LAST week, Muslims across the United Kingdom were in a tizzy about Citizen Khan — and not the one who chairs the Pakistan Tehrik-i-Insaf. A new BBC One sitcom about a Pakistani Muslim family in Sparkhill, Birmingham, Citizen Khan has raised age-old questions about the value of comedic satire.
Is it mere frippery that offends and isolates to the detriment of social harmony? Or is it a social necessity, a way to tackle difficult issues that otherwise remain unaddressed owing to sensitivities and outdated policies?
The first episode of the show was an assemblage of stereotypes: Mr Khan is an outwardly religious, stingy patriarch with an inflated sense of importance in his community; his wife is prone to histrionics and obsessed with keeping up appearances; his daughter is the embodiment of a culture clash — she wears tight jeans under her sparkly hijab and tosses aside a fashion magazine and instead pretends to read the Quran when her father enters the room. Moreover, marriages are arranged, sofas are covered in plastic covers, and tea is sipped from the saucer rather than the cup.
Though familiar and benign, these depictions sparked quite an uproar among British Muslims: more than 700 people complained to the BBC about Citizen Khan and 20 people approached Ofcom, prompting the television regulator to consider launching an inquiry to determine whether the show had broken the broadcasting code by airing racist content. In different forums, British Muslims have accused the show of “taking the mickey out of Islam”, being “disrespectful to the Quran” and perpetuating stereotypes about British Asians. But this is a gross overreaction.
The fact is, shows like Citizen Khan are essential in multicultural societies and help put all communities on an equal footing — if everyone can have a laugh at everyone else’s expense, then no one can claim superiority. This logic has made the quirks and peculiarities of minority communities fair game for comedy for decades; indeed, Woody Allen elevated it to an Oscar-winning art with his jibes against Manhattan’s Jewish community. In short, comedy engenders equality; you can’t expect equal treatment if you ask to be treated by separate rules.
By demanding to be spared from sitcom humour, British Muslims, or at least the ones objecting to Citizen Khan, are setting themselves apart and thus encouraging the British public to isolate, misunderstand and fear them rather than tease, mock and engage them. Mark Lawson made this point succinctly when he wrote in the Guardian: “My own cultural outsider’s view is that Citizen Khan pays British Muslims perhaps the highest compliment television can bestow, which is treating them like any other creed and people by subjecting them to a gentle domestic sitcom in the tradition of My Family.”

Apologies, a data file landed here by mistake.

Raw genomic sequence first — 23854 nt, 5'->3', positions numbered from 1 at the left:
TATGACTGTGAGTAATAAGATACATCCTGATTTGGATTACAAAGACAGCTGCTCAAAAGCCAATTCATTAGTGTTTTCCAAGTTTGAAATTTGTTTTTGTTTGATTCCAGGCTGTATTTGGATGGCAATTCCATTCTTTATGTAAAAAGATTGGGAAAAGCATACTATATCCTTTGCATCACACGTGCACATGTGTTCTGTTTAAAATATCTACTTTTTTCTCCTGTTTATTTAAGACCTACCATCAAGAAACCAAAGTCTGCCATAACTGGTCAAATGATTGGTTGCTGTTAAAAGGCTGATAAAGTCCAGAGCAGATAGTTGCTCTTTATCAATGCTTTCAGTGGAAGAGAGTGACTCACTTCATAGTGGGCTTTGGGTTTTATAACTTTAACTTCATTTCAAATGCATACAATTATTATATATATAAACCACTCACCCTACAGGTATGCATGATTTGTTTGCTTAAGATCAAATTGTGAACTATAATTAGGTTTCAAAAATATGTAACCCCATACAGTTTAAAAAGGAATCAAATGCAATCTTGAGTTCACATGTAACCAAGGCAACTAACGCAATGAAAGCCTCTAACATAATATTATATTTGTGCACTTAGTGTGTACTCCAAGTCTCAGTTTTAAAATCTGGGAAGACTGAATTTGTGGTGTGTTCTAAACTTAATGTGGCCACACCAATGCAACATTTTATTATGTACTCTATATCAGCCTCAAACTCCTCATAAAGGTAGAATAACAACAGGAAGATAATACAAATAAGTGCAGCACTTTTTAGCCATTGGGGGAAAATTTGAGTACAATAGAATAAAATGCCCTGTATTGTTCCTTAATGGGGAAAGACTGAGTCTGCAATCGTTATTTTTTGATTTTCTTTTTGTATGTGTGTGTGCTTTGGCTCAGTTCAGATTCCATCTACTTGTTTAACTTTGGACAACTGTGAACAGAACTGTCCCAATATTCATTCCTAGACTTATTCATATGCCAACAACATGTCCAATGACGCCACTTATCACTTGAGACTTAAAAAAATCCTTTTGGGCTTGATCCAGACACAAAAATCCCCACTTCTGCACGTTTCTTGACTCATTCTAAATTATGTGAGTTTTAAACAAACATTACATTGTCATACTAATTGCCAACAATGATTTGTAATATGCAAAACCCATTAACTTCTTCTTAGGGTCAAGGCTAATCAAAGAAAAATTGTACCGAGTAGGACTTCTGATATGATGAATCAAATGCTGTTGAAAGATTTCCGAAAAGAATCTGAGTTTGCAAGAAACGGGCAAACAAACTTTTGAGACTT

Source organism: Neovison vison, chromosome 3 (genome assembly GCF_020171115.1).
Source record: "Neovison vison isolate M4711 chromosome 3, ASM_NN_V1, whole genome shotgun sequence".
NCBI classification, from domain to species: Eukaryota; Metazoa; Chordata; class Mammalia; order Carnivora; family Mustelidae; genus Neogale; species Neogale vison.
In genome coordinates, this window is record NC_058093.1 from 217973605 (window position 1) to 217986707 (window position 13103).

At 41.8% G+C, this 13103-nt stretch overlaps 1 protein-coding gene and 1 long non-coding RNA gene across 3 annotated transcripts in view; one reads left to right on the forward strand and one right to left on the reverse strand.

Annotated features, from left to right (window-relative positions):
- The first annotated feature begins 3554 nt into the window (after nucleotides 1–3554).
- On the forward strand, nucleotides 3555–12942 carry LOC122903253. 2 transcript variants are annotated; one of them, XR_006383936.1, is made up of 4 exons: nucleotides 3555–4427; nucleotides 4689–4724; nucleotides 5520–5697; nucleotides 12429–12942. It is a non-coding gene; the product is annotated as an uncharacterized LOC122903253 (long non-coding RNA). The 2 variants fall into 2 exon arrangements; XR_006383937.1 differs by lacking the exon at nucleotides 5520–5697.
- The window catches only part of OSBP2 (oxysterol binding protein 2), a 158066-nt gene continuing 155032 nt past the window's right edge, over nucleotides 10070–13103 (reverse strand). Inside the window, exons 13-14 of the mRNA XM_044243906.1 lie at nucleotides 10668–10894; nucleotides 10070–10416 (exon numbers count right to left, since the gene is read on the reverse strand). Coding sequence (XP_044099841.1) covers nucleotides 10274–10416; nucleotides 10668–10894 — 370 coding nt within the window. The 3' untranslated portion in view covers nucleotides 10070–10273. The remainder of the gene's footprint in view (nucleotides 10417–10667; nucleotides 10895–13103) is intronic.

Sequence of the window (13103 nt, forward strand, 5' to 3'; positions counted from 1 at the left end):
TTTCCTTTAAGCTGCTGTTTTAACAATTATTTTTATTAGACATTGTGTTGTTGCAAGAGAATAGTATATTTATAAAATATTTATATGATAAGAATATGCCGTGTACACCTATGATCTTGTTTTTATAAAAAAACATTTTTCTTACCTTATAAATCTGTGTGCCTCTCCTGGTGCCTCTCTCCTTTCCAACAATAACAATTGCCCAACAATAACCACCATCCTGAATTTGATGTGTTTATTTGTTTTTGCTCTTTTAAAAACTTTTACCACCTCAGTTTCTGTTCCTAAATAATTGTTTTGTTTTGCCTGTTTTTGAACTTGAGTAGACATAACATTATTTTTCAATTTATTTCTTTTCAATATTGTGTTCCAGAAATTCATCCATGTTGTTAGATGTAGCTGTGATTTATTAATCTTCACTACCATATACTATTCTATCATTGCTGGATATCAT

Comedies like Citizen Khan also offer an excellent opportunity to raise awareness about different cultures and religions without being didactic. Most Britons happily watch sitcoms on BBC One and don’t think of their viewership as an active act of cultural understanding or community building. But if done right, a show like Citizen Khan could put religious and cultural practices in context and teach people about Islam, Pakistan and the British-Asian community in an accessible and humanising way.
Some bloggers who support the show have pointed out that since the July 2007 London bombings, few in Britain have thought of British Pakistanis without thinking of terrorism. However, the first episode of Citizen Khan made no references to terrorism or extremism; it simply depicted the Khans as a quirky, middle-class British family who also happen to be Muslim. Such a depiction could be instrumental in dislodging the current stereotype of the British Asian extremist.
More importantly, Citizen Khan could help spark an important discussion within the British Muslim community. This year, the community, especially British Pakistanis, have confronted some horrifying realities about themselves: last month, the parents of Shafilea Ahmed were sentenced to life imprisonment after being found guilty of murdering their daughter for supposedly besmirching their honour; in June, a campaign against forced marriage, primarily in British Asian communities, led the British government to declare it a criminal offence; in May, nine Muslim men in Rochdale, predominantly of Pakistani origin, were jailed for running a sexual exploitation ring that preyed on young girls. All these cases raised questions about marginalisation, the pitfalls of political correctness, and the struggle to reconcile traditional values with life in a modern society. After each case, British Muslims publicly complained that the community’s greatest failing is its inability to have an honest conversation about these socio-cultural conflicts. Perhaps a show like Citizen Khan, with all it stereotypes and slapstick, can safely initiate just such a dialogue.
Defending the show, its creator and lead actor Adil Ray has said that his goal is to make the British Muslim community laugh at itself. “[Laughter is] the ultimate weapon. If you can laugh at yourself, it doesn’t matter what anybody says to you as you’re laughing already.” This is sound advice for a community whose sense of victimhood — though justified to an extent — is so intense that it has fostered extreme isolation and a warped worldview.
In this context, the biggest problem with the first episode of Citizen Khan was simply that it wasn’t as funny as it should or could have been. Many of the jokes were out-of-date, politically correct and reliant on established stereotypes, and thus could have been made about any immigrant community at any time in the past five decades or so. Going forward, the show’s humour should be even more sophisticated, hard-hitting and rooted in present-day realities so that it can have the full socio-cultural impact that is expected of good comedy and satire.
The writer is a freelance journalist.